By Dennis Polkow
“One of my greatest experiences is when things come to you,” admits Peruvian composer Jimmy López. “The first composition I ever wrote came through a dream, I can still remember it. I trust my memory in that sense.”
Some of the musical ideas that come to López remain with him for years before they end up in an actual piece of music. “I try to write things down only after they have already taken a certain shape in my mind. I don’t really like to write down ideas that I feel are premature. There’s a certain plasticity that ideas have when they’re in your mind rather than written down.”
López reveals he has ideas that “I am carrying right now. There is one I have been carrying since at least 2003.” One from 2007 was only recently written down and turned into a finished piece. “It’s a beautiful melody that I never wrote down because I didn’t know what I was going to use it for, I had no idea. I saw the opportunity to use it, finally, it felt perfect.”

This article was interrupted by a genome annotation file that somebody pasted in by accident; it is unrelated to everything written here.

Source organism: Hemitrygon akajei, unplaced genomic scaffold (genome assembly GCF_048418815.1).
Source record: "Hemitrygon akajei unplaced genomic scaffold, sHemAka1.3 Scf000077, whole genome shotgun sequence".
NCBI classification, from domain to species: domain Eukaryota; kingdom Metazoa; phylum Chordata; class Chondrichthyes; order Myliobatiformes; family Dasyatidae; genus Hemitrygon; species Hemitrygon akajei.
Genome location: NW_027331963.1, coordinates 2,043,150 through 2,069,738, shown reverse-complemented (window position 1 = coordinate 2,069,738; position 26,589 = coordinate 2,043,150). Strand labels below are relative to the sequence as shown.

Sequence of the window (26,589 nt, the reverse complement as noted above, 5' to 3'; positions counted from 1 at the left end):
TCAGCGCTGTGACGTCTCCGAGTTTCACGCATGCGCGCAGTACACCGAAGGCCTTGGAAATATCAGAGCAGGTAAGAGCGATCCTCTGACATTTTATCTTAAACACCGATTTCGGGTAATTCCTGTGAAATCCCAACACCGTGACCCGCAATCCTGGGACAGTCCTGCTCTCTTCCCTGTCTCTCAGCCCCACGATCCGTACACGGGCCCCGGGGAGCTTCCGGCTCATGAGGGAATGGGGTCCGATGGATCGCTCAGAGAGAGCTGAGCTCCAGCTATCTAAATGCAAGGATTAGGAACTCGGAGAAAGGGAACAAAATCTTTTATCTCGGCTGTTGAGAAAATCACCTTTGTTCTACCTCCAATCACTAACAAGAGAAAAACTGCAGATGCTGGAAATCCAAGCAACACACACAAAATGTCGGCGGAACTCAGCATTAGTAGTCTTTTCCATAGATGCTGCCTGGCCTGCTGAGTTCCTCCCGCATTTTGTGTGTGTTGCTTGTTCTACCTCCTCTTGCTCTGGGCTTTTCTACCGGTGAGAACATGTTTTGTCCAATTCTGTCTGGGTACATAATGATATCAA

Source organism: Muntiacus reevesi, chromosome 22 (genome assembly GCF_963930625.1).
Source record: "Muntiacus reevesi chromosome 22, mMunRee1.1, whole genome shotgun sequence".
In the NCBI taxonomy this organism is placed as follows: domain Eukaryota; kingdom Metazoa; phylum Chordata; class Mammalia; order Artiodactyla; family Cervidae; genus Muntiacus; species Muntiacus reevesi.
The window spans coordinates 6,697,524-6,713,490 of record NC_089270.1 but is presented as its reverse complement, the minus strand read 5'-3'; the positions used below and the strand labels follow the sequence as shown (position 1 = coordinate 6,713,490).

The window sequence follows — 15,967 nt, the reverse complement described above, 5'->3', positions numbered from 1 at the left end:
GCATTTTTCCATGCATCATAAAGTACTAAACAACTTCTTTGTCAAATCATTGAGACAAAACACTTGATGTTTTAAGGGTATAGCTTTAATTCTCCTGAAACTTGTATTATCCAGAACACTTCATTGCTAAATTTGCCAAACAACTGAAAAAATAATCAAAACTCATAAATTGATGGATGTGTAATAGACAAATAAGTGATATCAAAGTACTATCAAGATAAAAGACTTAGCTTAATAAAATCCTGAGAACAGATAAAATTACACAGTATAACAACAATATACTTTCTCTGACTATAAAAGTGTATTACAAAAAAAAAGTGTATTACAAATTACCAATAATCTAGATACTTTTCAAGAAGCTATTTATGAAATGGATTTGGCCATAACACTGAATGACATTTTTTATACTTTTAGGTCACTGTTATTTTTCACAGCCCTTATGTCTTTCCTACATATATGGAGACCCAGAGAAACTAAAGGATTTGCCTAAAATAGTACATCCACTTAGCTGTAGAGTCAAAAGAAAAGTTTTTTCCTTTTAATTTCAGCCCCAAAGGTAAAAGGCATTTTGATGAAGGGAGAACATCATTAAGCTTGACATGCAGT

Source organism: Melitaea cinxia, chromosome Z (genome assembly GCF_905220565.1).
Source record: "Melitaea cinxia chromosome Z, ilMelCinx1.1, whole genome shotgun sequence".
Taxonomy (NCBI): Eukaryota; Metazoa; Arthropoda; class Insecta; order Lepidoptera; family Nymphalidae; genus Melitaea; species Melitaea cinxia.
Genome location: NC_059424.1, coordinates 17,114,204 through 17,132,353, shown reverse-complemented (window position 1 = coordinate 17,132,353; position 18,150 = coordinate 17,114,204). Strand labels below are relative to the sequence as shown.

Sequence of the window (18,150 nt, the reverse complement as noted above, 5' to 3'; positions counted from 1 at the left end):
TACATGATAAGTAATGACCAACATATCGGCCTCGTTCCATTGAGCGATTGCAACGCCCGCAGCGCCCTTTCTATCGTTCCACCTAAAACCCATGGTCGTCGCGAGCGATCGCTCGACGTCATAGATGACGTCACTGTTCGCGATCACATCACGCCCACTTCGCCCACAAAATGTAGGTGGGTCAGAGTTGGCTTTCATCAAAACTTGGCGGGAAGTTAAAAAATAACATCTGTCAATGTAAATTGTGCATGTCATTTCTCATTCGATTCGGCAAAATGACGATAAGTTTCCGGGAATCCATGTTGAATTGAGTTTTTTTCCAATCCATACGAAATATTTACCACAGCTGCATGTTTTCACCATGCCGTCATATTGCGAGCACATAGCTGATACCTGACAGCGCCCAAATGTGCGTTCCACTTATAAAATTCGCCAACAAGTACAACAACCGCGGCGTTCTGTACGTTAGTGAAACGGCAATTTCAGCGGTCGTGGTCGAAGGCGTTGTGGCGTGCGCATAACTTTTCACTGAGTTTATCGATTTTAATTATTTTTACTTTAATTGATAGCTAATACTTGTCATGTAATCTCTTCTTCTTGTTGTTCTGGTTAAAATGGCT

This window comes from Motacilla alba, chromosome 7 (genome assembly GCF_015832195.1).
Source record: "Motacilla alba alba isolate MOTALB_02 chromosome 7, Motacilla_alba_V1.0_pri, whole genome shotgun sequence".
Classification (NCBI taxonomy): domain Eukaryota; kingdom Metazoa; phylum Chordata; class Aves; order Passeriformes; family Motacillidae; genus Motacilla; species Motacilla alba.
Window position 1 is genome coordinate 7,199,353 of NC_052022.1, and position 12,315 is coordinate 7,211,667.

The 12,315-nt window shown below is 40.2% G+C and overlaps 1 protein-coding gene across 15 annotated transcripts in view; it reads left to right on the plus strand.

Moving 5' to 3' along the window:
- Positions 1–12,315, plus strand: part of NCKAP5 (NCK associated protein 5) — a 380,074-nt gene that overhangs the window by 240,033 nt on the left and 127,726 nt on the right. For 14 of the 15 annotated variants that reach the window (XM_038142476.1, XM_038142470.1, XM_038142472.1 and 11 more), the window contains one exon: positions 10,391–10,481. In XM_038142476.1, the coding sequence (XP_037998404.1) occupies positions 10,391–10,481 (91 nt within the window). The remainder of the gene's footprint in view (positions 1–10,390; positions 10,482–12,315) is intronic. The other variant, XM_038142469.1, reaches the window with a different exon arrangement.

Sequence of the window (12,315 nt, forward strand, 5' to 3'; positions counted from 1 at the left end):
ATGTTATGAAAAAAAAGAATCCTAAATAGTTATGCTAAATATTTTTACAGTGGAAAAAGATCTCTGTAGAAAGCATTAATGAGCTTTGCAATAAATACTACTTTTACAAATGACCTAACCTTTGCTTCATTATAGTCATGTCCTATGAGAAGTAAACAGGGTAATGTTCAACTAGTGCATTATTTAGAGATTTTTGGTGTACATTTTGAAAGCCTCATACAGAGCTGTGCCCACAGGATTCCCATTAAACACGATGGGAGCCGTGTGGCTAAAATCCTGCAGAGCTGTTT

Is there a risk in López losing such gems by not writing them down over such a long period of time? “Those really good ideas stick to my mind. I make a mental picture of the rhythm and intervals. When I have that in my mind, that’s enough of a memory aid to draw upon it when I need it.”
Part of López’s high-profile attraction across genres is that much of his music does reflect his native Peru, as is the case with most of the orchestral pieces on a new bestselling Harmonia Mundi release spotlighting his colorful music. “When I get inspired by folk music of Peru or any other country, I try to do it respectfully, and try not to appropriate it. My model more or less would be like Béla Bartók. His music doesn’t sound like folk music, it sounds like something totally new because he has incorporated it to his own language. That’s my idea of taking something like folk music or a folksong or anything inspired like that.”
Thus, it was little surprise that, when Lyric Opera creative consultant Renée Fleming came up with the idea of turning Ann Patchett’s bestselling 2001 Peru-set novel “Bel Canto” into an opera, López was her choice to compose it, even though López had never written an opera. Nor did he know the book, he admits, despite the fact that it fictionally drew upon events that happened in Peru in 1996, when López was a teenager.